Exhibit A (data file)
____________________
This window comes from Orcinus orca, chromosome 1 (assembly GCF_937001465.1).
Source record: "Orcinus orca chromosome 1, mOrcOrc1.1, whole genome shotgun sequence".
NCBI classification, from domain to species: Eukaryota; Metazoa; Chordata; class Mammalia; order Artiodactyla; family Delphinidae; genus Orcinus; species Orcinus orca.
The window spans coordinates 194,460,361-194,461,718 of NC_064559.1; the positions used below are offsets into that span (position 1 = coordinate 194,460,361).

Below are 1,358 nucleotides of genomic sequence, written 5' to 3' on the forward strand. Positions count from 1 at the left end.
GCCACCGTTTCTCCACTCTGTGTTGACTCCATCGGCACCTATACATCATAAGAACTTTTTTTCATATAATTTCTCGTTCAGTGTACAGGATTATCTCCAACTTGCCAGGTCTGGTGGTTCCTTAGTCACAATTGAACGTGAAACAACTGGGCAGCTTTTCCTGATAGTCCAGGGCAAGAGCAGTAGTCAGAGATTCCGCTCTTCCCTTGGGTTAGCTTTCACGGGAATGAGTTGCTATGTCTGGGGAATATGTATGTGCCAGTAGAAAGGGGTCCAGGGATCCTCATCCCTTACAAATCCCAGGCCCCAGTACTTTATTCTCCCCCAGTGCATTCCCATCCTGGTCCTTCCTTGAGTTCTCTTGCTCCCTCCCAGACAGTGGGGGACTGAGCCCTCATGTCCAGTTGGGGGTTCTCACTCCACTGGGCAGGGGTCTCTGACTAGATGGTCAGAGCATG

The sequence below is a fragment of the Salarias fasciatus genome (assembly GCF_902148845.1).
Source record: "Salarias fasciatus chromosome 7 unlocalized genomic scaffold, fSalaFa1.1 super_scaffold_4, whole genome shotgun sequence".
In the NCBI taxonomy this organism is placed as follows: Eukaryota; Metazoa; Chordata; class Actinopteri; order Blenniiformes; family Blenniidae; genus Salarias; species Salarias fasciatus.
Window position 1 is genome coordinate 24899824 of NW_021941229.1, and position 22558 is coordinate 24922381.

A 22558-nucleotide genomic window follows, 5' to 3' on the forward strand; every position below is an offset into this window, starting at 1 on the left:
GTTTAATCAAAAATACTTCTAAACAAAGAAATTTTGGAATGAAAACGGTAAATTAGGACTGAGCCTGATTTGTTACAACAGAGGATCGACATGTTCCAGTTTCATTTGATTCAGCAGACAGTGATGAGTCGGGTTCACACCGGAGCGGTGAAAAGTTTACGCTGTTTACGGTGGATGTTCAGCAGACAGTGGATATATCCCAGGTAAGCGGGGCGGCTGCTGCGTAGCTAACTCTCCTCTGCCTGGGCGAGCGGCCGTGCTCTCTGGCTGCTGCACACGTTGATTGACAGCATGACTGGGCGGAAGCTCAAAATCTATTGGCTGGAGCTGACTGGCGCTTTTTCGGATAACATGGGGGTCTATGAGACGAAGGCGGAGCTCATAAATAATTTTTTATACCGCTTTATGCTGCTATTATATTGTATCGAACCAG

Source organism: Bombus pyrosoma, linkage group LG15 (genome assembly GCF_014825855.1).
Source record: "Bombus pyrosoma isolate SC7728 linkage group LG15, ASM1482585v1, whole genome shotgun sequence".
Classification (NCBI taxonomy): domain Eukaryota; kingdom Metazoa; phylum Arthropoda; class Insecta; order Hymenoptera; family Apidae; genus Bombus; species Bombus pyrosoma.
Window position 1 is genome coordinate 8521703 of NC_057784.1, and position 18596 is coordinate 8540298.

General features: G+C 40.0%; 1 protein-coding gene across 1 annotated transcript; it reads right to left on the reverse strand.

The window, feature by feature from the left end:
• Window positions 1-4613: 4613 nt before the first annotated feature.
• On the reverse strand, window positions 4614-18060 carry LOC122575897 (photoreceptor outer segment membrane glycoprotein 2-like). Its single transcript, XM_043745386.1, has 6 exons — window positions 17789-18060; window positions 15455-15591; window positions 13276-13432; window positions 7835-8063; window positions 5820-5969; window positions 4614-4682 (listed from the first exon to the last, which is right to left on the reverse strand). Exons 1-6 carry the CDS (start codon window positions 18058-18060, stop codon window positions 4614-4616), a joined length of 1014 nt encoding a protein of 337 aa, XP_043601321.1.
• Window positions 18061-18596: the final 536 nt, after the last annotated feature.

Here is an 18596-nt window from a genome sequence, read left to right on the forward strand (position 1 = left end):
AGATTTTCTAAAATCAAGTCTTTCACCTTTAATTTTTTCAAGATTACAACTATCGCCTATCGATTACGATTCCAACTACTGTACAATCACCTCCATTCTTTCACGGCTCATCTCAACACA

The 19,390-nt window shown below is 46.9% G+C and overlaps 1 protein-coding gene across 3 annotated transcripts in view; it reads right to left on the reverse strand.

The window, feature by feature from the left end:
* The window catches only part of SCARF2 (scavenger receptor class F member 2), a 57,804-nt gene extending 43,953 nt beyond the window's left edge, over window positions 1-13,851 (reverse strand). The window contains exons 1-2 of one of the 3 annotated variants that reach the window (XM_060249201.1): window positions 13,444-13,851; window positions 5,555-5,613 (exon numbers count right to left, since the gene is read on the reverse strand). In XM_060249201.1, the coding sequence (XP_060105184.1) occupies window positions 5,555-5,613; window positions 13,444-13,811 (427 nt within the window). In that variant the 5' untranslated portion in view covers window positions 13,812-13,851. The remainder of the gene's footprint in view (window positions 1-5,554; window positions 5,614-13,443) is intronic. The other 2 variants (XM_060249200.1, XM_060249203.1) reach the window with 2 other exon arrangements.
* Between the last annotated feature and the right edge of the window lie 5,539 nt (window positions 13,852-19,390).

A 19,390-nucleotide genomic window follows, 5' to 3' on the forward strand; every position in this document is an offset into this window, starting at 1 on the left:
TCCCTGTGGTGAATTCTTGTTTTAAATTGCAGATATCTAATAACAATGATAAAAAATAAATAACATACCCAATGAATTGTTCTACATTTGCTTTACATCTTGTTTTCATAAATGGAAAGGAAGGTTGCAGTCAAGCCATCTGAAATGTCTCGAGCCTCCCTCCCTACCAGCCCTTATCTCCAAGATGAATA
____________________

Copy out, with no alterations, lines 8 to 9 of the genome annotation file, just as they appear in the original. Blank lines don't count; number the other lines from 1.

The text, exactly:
Source record: "Salarias fasciatus chromosome 7 unlocalized genomic scaffold, fSalaFa1.1 super_scaffold_4, whole genome shotgun sequence".
In the NCBI taxonomy this organism is placed as follows: Eukaryota; Metazoa; Chordata; class Actinopteri; order Blenniiformes; family Blenniidae; genus Salarias; species Salarias fasciatus.